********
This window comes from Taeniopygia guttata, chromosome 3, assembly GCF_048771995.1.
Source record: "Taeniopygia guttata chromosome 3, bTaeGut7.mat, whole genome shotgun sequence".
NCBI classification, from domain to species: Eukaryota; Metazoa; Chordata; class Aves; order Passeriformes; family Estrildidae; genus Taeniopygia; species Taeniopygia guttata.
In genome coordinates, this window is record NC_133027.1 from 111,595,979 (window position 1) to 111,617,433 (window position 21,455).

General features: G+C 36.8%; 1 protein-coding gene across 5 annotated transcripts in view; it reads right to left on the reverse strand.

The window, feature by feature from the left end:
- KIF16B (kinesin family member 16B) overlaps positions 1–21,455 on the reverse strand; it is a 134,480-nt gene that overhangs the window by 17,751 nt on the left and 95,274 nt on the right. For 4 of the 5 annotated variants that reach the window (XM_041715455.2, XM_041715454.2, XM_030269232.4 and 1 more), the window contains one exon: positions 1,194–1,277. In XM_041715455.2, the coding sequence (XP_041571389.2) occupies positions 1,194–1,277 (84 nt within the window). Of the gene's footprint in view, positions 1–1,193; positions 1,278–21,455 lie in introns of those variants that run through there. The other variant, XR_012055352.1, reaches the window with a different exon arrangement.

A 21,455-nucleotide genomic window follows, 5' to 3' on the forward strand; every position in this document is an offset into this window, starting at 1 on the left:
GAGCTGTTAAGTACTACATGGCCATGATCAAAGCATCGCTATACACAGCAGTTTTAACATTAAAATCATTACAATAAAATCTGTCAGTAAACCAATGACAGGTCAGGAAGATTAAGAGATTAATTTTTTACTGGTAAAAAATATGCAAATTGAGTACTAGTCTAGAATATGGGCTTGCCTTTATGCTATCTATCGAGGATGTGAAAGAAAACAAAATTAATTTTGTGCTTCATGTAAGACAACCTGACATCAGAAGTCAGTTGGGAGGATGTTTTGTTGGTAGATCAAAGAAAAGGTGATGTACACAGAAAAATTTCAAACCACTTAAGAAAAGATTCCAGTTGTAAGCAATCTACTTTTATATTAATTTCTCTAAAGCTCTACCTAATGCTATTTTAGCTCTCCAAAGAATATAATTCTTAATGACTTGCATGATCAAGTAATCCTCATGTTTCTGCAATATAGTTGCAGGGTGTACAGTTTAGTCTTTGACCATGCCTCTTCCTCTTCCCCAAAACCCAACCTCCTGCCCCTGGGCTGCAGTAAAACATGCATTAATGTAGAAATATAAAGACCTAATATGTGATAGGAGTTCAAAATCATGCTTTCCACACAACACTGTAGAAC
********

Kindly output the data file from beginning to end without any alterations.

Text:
This window comes from Taeniopygia guttata, chromosome 3, assembly GCF_048771995.1.
Source record: "Taeniopygia guttata chromosome 3, bTaeGut7.mat, whole genome shotgun sequence".
NCBI classification, from domain to species: Eukaryota; Metazoa; Chordata; class Aves; order Passeriformes; family Estrildidae; genus Taeniopygia; species Taeniopygia guttata.
In genome coordinates, this window is record NC_133027.1 from 111,595,979 (window position 1) to 111,617,433 (window position 21,455).

General features: G+C 36.8%; 1 protein-coding gene across 5 annotated transcripts in view; it reads right to left on the reverse strand.

The window, feature by feature from the left end:
- KIF16B (kinesin family member 16B) overlaps positions 1–21,455 on the reverse strand; it is a 134,480-nt gene that overhangs the window by 17,751 nt on the left and 95,274 nt on the right. For 4 of the 5 annotated variants that reach the window (XM_041715455.2, XM_041715454.2, XM_030269232.4 and 1 more), the window contains one exon: positions 1,194–1,277. In XM_041715455.2, the coding sequence (XP_041571389.2) occupies positions 1,194–1,277 (84 nt within the window). Of the gene's footprint in view, positions 1–1,193; positions 1,278–21,455 lie in introns of those variants that run through there. The other variant, XR_012055352.1, reaches the window with a different exon arrangement.

A 21,455-nucleotide genomic window follows, 5' to 3' on the forward strand; every position in this document is an offset into this window, starting at 1 on the left:
GAGCTGTTAAGTACTACATGGCCATGATCAAAGCATCGCTATACACAGCAGTTTTAACATTAAAATCATTACAATAAAATCTGTCAGTAAACCAATGACAGGTCAGGAAGATTAAGAGATTAATTTTTTACTGGTAAAAAATATGCAAATTGAGTACTAGTCTAGAATATGGGCTTGCCTTTATGCTATCTATCGAGGATGTGAAAGAAAACAAAATTAATTTTGTGCTTCATGTAAGACAACCTGACATCAGAAGTCAGTTGGGAGGATGTTTTGTTGGTAGATCAAAGAAAAGGTGATGTACACAGAAAAATTTCAAACCACTTAAGAAAAGATTCCAGTTGTAAGCAATCTACTTTTATATTAATTTCTCTAAAGCTCTACCTAATGCTATTTTAGCTCTCCAAAGAATATAATTCTTAATGACTTGCATGATCAAGTAATCCTCATGTTTCTGCAATATAGTTGCAGGGTGTACAGTTTAGTCTTTGACCATGCCTCTTCCTCTTCCCCAAAACCCAACCTCCTGCCCCTGGGCTGCAGTAAAACATGCATTAATGTAGAAATATAAAGACCTAATATGTGATAGGAGTTCAAAATCATGCTTTCCACACAACACTGTAGAAC